- Pandemic Unemployment Assistance (PUA) Implementation and Operating Instructions p I-8
- Center on Budget and Policy Priorities, accessed April 29, 2020.
- Read the full qualifications in the DOL news release dated April 10, 2020.
- Pennsylvania Unemployment FAQs accessed April 30, 2020.
- CARES Act, Section 2102 edited here for readability. Please refer to the original text for specific guidance.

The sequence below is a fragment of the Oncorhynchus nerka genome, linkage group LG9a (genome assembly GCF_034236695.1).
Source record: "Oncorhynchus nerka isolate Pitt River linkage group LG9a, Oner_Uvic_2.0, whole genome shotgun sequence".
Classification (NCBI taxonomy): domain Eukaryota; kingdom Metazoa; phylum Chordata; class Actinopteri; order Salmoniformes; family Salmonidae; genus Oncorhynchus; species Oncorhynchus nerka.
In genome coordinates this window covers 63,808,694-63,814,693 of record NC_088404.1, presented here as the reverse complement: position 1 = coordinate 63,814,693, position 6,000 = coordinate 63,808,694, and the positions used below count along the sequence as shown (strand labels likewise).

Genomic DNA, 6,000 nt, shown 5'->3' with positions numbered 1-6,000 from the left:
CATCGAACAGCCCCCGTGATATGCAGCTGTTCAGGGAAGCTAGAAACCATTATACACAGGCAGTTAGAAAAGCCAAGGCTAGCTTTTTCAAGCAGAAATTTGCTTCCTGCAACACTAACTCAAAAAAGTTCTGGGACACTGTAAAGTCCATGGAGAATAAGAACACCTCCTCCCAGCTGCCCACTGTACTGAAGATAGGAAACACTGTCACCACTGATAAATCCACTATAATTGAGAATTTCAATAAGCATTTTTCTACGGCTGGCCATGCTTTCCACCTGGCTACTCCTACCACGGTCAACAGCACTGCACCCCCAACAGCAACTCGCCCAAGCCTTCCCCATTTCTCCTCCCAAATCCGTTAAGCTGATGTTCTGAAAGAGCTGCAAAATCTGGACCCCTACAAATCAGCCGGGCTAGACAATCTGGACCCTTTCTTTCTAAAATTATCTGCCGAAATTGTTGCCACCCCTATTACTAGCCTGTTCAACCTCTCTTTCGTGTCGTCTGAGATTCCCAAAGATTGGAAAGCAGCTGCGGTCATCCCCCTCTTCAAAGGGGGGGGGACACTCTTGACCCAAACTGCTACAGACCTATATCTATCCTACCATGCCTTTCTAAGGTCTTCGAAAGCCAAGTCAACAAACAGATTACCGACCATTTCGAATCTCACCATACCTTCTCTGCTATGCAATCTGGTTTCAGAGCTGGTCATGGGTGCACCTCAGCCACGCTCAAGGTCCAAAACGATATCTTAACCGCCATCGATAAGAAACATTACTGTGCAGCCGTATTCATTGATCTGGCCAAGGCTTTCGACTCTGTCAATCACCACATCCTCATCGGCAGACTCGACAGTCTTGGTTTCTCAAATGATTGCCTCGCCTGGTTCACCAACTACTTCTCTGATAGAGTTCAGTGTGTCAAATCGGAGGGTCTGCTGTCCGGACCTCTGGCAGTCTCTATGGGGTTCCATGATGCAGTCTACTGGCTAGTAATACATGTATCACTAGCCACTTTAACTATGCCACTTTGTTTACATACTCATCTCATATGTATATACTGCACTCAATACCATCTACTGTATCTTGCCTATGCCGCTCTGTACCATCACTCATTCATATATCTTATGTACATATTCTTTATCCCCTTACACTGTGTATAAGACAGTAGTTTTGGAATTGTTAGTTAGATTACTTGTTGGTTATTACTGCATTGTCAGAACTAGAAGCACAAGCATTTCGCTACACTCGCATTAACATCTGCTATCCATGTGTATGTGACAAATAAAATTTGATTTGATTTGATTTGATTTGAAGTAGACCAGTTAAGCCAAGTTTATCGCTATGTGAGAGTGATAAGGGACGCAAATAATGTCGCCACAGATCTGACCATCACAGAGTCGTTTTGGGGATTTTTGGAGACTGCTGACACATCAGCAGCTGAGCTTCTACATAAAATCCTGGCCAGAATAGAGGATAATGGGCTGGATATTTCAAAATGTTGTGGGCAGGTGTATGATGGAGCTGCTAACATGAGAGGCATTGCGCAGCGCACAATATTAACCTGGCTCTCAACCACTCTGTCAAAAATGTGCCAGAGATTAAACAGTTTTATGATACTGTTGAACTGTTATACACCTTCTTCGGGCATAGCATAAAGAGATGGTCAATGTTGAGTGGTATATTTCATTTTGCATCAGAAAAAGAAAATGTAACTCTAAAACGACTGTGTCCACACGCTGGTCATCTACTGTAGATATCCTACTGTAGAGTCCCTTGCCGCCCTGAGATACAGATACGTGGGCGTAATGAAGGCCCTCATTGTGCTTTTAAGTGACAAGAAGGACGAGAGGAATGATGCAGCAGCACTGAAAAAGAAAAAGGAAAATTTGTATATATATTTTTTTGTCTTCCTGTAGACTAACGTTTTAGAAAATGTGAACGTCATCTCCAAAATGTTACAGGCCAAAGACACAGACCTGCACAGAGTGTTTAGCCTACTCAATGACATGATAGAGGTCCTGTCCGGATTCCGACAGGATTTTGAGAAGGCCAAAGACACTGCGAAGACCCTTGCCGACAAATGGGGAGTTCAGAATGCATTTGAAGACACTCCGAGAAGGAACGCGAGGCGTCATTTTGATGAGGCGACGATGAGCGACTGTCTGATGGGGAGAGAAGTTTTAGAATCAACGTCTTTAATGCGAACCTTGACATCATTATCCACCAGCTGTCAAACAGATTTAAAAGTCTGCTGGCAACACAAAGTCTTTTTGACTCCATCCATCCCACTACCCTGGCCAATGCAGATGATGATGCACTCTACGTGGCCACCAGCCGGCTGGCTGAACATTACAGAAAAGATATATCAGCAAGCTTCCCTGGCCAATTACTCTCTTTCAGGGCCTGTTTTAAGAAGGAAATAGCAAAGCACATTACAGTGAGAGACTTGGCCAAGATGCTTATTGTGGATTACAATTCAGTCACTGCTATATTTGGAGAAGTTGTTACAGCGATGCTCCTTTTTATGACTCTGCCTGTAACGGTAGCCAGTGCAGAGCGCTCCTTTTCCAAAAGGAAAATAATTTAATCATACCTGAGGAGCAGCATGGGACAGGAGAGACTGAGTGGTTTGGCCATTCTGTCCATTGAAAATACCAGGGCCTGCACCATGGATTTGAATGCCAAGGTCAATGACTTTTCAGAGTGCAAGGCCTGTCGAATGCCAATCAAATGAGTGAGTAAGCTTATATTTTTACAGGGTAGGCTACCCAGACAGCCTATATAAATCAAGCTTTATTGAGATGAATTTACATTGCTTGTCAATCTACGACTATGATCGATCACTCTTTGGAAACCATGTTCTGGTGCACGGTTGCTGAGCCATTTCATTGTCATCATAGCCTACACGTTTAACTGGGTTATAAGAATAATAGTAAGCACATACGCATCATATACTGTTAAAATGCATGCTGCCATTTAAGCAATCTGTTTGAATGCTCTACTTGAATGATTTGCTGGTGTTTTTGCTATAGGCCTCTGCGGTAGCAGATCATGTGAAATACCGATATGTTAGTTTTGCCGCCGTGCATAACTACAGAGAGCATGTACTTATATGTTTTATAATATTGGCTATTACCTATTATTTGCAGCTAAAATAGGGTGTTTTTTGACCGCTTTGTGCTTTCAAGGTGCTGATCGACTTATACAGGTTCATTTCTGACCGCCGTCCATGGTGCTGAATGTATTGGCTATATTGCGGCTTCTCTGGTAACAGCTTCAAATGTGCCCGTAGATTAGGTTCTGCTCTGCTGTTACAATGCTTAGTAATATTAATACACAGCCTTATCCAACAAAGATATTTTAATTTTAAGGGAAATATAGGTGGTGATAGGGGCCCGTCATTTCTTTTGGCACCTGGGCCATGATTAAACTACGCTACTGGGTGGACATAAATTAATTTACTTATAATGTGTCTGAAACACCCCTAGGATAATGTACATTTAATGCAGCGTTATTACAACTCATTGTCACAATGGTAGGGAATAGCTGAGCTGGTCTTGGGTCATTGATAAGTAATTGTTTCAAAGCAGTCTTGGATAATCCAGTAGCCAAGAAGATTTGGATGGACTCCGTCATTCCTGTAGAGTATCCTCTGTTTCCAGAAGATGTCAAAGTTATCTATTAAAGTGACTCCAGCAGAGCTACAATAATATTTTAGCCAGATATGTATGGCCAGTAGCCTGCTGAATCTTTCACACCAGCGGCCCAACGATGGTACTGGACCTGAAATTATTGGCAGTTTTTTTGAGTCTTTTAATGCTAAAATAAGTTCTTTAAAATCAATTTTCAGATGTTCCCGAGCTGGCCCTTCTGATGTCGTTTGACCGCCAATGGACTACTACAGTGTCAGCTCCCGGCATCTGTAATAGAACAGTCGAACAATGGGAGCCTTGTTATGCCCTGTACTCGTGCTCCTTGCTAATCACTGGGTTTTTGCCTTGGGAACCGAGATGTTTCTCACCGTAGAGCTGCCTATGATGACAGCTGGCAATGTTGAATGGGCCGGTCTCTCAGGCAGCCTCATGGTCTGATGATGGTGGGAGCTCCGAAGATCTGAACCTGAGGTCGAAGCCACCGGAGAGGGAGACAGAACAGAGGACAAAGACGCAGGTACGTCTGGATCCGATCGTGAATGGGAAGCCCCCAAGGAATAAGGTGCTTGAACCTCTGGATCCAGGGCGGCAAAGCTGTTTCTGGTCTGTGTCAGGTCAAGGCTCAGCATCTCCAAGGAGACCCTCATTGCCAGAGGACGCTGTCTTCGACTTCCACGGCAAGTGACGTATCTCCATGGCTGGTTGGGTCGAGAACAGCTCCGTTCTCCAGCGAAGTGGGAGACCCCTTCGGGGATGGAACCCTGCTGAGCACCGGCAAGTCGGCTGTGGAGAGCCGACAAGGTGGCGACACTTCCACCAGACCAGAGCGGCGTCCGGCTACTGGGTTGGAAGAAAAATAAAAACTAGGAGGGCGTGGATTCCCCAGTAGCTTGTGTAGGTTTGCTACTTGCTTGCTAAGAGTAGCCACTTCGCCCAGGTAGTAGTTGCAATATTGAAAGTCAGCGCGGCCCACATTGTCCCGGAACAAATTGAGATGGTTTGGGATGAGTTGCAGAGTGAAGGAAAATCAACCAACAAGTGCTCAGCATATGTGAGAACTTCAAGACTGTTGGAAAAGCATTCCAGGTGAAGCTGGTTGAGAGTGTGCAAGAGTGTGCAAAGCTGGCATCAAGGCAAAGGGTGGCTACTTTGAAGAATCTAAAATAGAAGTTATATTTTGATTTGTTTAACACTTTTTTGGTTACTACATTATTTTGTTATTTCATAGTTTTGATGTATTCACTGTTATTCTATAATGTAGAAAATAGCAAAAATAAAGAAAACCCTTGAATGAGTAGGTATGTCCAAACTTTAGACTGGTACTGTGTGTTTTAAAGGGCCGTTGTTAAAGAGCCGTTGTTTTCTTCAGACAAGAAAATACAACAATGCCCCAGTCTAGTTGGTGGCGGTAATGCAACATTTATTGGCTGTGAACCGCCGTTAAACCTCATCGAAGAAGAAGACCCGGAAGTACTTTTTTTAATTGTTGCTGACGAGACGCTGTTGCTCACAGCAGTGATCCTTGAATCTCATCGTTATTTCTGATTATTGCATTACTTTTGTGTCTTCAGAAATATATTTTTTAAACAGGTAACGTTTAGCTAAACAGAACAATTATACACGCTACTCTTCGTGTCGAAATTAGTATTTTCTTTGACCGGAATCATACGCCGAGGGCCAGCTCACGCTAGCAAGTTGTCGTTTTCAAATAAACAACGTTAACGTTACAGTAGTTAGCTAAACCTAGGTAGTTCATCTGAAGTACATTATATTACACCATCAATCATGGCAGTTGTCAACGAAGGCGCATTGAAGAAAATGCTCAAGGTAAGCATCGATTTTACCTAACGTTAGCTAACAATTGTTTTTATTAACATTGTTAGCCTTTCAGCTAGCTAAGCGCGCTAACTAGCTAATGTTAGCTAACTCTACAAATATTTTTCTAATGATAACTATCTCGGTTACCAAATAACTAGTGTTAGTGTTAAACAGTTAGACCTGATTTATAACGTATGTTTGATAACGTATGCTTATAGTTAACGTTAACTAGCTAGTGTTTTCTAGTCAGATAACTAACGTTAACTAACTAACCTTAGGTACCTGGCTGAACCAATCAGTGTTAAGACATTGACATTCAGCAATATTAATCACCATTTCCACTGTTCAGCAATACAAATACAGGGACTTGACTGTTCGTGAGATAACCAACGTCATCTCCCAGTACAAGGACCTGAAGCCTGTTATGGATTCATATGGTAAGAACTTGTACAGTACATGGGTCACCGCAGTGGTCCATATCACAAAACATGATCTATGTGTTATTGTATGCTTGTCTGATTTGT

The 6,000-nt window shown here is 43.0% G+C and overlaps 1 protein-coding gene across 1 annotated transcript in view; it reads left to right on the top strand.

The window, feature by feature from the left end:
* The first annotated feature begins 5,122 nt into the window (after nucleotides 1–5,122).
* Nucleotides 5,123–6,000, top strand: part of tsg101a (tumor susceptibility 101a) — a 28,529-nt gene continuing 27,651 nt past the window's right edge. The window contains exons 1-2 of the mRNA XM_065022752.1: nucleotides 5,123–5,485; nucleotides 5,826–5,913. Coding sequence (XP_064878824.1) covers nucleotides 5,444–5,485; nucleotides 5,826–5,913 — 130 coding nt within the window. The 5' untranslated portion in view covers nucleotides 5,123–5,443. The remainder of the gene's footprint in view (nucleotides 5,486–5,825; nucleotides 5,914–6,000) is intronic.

- IRS.gov accessed April 30, 2020
- Department of Labor Unemployment Insurance information accessed April 30, 2020
- Center on Budget and Policy Priorities, accessed April 29, 2020.
- Department of Labor Pandemic Unemployment Assistance (PUA) Implementation and Operating Instructions, p. I-9.
- Department of Labor Pandemic Unemployment Assistance (PUA) Implementation and Operating Instructions, p. I-11.